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Losing your credit card can be incredibly upsetting. At first, you might not know whether you’ve simply misplaced it or if it’s fallen into the hands of a stranger who has bad intentions. When the card has actually been stolen, anxiety quickly takes the place of uncertainty.

Whatever the case, you should take certain steps immediately when you realize that you’ve lost track of your card. We’ll walk you through the process and help you understand the possible after-effects.

Do these things first when you think your card is lost

1. Report it to the card issuer

Contact the issuer as soon as possible. Most issuers suggest reporting within two days of losing the card, but don’t hesitate to raise the alarm sooner.

You can find the number to call on your credit card statement or on the card issuer’s website. You might also be able to report the loss on the website, depending on the issuer. Be prepared to tell your card issuer when and where you last saw your card and what your most recent purchases were.

2. Ask about cardholder protections

A number of card issuers have rapid-response features designed to prevent unauthorized purchases. Citi, for example, offers a service called Quick Lock that will allow you to temporarily block new purchases and some ATM transactions until the card is found. In most instances, however, the card issuer will cancel the lost card and issue you a new one.

3. Check your credit report

Take a look at the report to see if any suspicious activity has shown up. If you’re using a credit report tool, you’ll be notified of this kind of activity through email. If you suspect that your card may have been compromised, you can place a fraud alert on your credit report as an extra layer of protection.

What about credit cards that might be lost in the mail?

If you’ve opened or renewed a card that has yet to show up in the mail, you’ll also want to contact your card issuer. However, the conversation will be a bit different. Check with the card issuer to see when and where they sent the card. If the card was sent to your address and hasn’t arrived yet, asked the issuer to cancel the card and send you a new one. If it was sent to an old address by mistake, make sure the issuer has your current address.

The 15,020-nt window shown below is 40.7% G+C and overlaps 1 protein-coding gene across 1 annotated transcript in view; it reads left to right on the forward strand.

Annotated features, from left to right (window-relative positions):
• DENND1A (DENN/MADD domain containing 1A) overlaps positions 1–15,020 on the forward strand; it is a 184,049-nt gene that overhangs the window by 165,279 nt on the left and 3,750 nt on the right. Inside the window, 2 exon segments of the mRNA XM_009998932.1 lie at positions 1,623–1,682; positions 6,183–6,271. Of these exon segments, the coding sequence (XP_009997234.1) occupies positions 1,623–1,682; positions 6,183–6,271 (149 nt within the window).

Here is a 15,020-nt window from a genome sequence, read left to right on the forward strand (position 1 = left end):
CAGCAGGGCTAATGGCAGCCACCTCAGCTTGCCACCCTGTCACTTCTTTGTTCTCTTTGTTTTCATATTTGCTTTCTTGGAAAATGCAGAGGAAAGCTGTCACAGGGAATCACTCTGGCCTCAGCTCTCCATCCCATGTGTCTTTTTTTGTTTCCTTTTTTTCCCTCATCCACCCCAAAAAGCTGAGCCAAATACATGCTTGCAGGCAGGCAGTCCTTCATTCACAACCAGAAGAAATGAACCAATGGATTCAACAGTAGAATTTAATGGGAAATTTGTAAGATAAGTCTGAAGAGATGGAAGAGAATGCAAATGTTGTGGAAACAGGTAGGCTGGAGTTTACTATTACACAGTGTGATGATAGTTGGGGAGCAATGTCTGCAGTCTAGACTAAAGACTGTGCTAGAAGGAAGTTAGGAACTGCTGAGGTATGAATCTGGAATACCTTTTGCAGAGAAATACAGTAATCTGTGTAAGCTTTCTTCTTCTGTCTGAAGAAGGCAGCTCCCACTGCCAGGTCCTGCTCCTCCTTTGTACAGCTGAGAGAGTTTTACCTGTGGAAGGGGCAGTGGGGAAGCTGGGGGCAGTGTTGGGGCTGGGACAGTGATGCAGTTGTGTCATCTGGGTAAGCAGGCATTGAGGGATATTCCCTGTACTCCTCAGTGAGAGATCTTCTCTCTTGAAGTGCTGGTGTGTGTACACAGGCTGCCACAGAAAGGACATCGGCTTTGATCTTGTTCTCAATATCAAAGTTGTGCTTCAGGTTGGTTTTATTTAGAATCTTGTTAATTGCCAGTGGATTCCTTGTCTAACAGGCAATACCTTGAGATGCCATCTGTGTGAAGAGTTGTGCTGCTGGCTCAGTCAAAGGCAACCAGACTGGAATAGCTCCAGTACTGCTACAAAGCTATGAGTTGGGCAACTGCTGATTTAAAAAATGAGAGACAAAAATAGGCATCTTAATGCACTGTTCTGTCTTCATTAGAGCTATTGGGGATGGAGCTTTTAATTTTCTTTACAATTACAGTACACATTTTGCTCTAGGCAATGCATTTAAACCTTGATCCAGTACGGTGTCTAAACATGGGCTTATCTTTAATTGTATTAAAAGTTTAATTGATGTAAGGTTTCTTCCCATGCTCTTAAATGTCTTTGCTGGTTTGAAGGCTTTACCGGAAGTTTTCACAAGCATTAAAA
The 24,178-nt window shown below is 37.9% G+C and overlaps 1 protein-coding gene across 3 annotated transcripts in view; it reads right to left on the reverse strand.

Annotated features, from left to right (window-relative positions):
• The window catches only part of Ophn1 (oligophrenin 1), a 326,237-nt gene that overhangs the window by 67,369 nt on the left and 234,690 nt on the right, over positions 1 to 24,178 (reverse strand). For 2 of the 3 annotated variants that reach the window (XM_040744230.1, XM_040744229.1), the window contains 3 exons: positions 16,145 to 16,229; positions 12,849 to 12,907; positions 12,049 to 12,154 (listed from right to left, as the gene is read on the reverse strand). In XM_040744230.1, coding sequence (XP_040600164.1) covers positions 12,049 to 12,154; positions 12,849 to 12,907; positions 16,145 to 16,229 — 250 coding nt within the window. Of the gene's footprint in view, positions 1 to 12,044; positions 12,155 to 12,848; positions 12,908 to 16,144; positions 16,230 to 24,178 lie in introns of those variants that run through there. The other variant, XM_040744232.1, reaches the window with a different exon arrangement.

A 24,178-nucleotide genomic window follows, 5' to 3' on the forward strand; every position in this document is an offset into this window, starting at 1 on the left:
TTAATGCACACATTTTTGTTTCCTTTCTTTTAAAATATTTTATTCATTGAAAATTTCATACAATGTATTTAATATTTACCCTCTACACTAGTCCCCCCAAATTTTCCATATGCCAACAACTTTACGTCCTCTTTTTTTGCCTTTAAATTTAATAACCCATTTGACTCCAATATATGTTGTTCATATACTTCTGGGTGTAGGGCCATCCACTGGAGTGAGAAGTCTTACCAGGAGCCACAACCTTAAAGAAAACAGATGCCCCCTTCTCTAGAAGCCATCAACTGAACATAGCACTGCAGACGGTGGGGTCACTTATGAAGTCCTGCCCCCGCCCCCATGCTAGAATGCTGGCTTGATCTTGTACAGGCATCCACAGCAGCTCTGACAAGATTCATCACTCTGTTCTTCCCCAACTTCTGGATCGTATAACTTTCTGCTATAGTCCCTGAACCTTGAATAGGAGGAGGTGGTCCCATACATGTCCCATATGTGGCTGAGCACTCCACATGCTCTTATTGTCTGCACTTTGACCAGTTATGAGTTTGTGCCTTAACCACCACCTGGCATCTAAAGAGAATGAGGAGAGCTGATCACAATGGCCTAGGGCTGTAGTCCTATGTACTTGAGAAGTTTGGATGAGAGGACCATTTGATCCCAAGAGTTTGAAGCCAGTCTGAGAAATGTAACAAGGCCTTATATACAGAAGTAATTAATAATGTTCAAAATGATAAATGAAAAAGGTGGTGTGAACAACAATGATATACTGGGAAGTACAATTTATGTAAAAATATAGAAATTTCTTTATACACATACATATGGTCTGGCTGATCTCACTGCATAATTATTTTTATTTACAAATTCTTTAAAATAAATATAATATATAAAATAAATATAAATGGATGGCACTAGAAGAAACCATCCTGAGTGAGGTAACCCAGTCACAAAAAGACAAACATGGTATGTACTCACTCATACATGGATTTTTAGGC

Follow-up steps for lost or stolen credit cards

  • Follow up on your call or chat with your credit card company with a written communication reporting the loss of your card.
  • Also give a call to one of the credit bureaus (Experian, TransUnion, Equifax) to inform them about your lost card. You only need to contact one, as information is shared between the three bureaus.
  • Once you’ve been issued your new card, make sure that any recurring payments you have on the old card are switched to the new account. Be prepared to cover any pending charges that were on the card before the loss was reported.
  • Keep a close eye on your credit card statements in the next few months to make sure that no fraudulent charges show up, and keep an eye on your credit report. If you get hit with fraudulent charges, be prepared to dispute them. Most card issuers have a $0 fraud liability policy, so you shouldn’t be responsible for any fraudulent charges that are appropriately reported.

What happens to your credit and rewards points?

The process of reporting a lost card and being issued a new one shouldn’t have any effect on your credit report, unless your card issuer reports the new card as a new account with a new open date. This will decrease the length of your credit history, which makes up 15% of your FICO Score.

Another effect to be aware of is the possible loss of rewards points. If the card you lost was an airline or hotel card, your points should be fine as they are managed by the airline or hotel and not your card issuer. However, rewards points that are managed by the card issuer are different.

When you report your lost card, make sure to ask about the possibility of losing points if the account is canceled. Card issuers are required to tell you if canceling your account will result in the loss of your points.

Fast action can minimize the fallout

Losing your credit card doesn’t have to feel like the end of the world. There are simple steps that you can follow to report the card as lost or stolen, get it replaced and protect yourself against any possible fraudulent purchases.

The most important thing is to report the loss of the card as soon as possible. If it has indeed been stolen, the person responsible almost certainly won’t waste time trying to capitalize on the theft.